(San Shao Ye De Jian)
Director – Derek Yee, Screenplay – Chun Tin Nam, Tsui Hark & Derek Yee, Based on the Film Death Duel and the Novel by Gu Long, Producer – Tsui Hark, Photography (3D) – Chan Ch Ying & Chan Wai Lin, Music – Peter Kam, Visual Effects – Dexter Digital (Supervisors – Hwon Park, Ilsuk Yang, Jaewook Jun & Junghoon Kim) & Mofac & Alfred (Supervisor – Park June Young). Production Company – Bona Film Group/Wanda Pictures/ Film Unlimited.
Lin Gengxin (Ah Chi), Peter Ho (Yen Shih-San), Jiang Yiyan (Mu-yung Chiu-ti), Jiang Mengie (Hsiao Li), Norman Chiu (Lord Hsieh), Edward Gu (Chu Ye-ching), Tian Miao (Madam Han), Pau Meiching (Hsaio Li’s Mother), Ma Jingjing (Miao Tzu), Henry Fong (Big Boss), Lai Jialong (Nameless)
The assassin Yen Shih-San declines a contract offered by Mu-yung Chiu-ti to eliminate his rival The Third Master, Hsiao Shao-Feng, for reneging on a promise of marriage to her. Yen is then distraught to learn that Hsiao Shao-Feng has died without the two being able to have a duel. Meanwhile, a filthy fool spends five days in a brothel. With no money to pay for it, he is forced to work there as a scuttlebutt to pay off his debt where he is given the derisive name Ah Chi. He stands up to protect the prostitute Hsiao Li from unruly patrons and is given a home by her family. The brothel’s owner The Big Boss orders his men to bring Hsiao Li back. This occurs just as Yen arrives in the town and stands up to defeat The Big Boss’s men. He is immediately regarded as a champion by the townspeople. Yen makes the decision to use his skills for good and to teach Ah Chi to become a swordsman. Chiu-ti’s warriors then arrive in the village and discover that Ah Chi is Hsiao Shao-Feng and has faked his death. Chiu-ti’s determination to make Hsiao Shao-Feng marry her sets the various clans at war.
Wu Xia was a genre created in Hong Kong in the 1960s and popularised during the 1980s with wildly fantastical films such as Zu: Warriors from the Magic Mountain (1983), Mr Vampire (1985) and A Chinese Ghost Story (1987). Traditional Wu Xia died away at the end of the 1990s with the handover of Hong Kong back to China only to undergo a lush, dynamic revival a few years later with Chinese-backed works like Crouching Tiger, Hidden Dragon (2000) and Zhang Yimou’s Hero (2002) and House of Flying Daggers (2004). This saw a body of new imitators such as The Banquet/Legend of the Black Scorpion (2006), Detective Dee and the Mystery of the Phantom Flame (2010) and sequels, Flying Swords of Dragon Gate (2011), The Monkey King (2014) and sequels, Zhongkui: Snow Girl and the Dark Crystal (2015), League of Gods (2016) and others, which reimagined the older films on epic budgets that made a virtue of lush cinematography, costuming and set dressings, while reworking the flying wirework with CGI. (For more detail see Wu Xia Cinema).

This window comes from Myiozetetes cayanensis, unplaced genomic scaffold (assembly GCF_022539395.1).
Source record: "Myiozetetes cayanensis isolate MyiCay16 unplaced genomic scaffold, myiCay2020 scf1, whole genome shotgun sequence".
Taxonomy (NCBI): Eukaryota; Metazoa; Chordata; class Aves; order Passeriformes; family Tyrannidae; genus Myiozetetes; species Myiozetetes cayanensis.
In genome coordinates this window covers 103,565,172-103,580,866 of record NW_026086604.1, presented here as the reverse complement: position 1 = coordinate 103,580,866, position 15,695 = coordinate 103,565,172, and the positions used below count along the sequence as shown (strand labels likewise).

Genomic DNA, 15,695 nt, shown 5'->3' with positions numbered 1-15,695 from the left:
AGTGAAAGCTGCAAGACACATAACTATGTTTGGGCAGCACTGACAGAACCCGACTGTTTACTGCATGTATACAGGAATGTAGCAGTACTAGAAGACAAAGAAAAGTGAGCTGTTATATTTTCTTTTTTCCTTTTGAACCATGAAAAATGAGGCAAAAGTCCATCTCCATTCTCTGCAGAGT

Sword Master is a remake of Death Duel (1977), a Shaw Brothers film that had originally starred Derek Yee. Yee had been an actor ever since appearing in various Shaw Brothers films in the late 1970s. He has also made a number of films as director, the most well-known of which are Full Throttle (1995), One Night in Mongkok (2004), Shinjuku Incident (2009) and one previous genre entry with The Great Magician (2011).
The film comes produced by Tsui Hark, the legendary Hong Kong director who made Zu: Warriors from the Magic Mountain, which is widely misidentified as the first Wu Xia film. (See below for Tsui Hark’s other films). Sword Master was given lavish treatment – it was released in 3D for one. There is the balance of artfully stylised poses, mid-air acrobatics, comedy relief and an impassioned love story that plays out with a tragic arc.
Derek Yee makes a very enjoyable variant on the modern Wu Xia film. For all that, it is not one that I would place up among the classics of the genre – there are, for example, never any major sequences that have you cheering for joy at their exuberance or visual outlandishness as you get in other examples as listed above. Yee keeps the film mostly grounded but there is plenty of mid-air combat and physics-defying moves, even several scenes where various of the swordsmen fight black spirit wraiths (whose purpose I was never entirely clear about).
The plot is certainly far more than you get in the usual Wu Xia film, particularly the 1980s classics – Tsui’s Zu: Warriors from the Magic Mountain is a particularly incoherent example. All of the characters have complex backstories and involvements with one another. And there are multiple factions, each with different agendas (that are often quite confusing trying to follow). It is certainly one of the most substantially scripted of all Wu Xia films.
Tsui Hark’s other genre films as director are:- The Butterfly Murders (1979), We’re Going to Eat You (1980), Zu: Warriors from the Magic Mountain (1983), Aces Go Places III: Our Man from Bond Street/Mad Mission III: Our Man from Bond Street (1984), Green Snake (1993), Butterfly Lovers (1994), Zu Warriors/The Legend of Zu (2001), Black Mask 2: City of Masks (2002), Missing (2008), Detective Dee and the Mystery of the Phantom Flame (2010), Flying Swords of Dragon Gate (2011), Young Detective Dee: Rise of the Sea Dragon (2013), Journey to the West: Demon Chapter (2017) and Detective Dee: The Four Heavenly Kings (2018). Tsui Hark has also produced A Chinese Ghost Story (1987), The Laser Man (1988), Roboforce/I Love Maria (1988), A Chinese Ghost Story II (1990), Swordsman (1990), A Terracotta Warrior (1990), A Chinese Ghost Story III (1991), The King of Chess (1991), New Dragon Gate Inn/Dragon Inn (1992), Swordsman II (1992), Iron Monkey (1993), The Magic Crane (1993), Swordsman III: The East is Red (1993), Wicked City (1993), Burning Hell in Paradise (1994), Black Mask (1996), A Chinese Ghost Story: A Tsui Hark Animation (1997), Master Q (2001), Vampire Hunters/The Era of Vampires (2002) and The Thousand Faces of Dunjia (2017).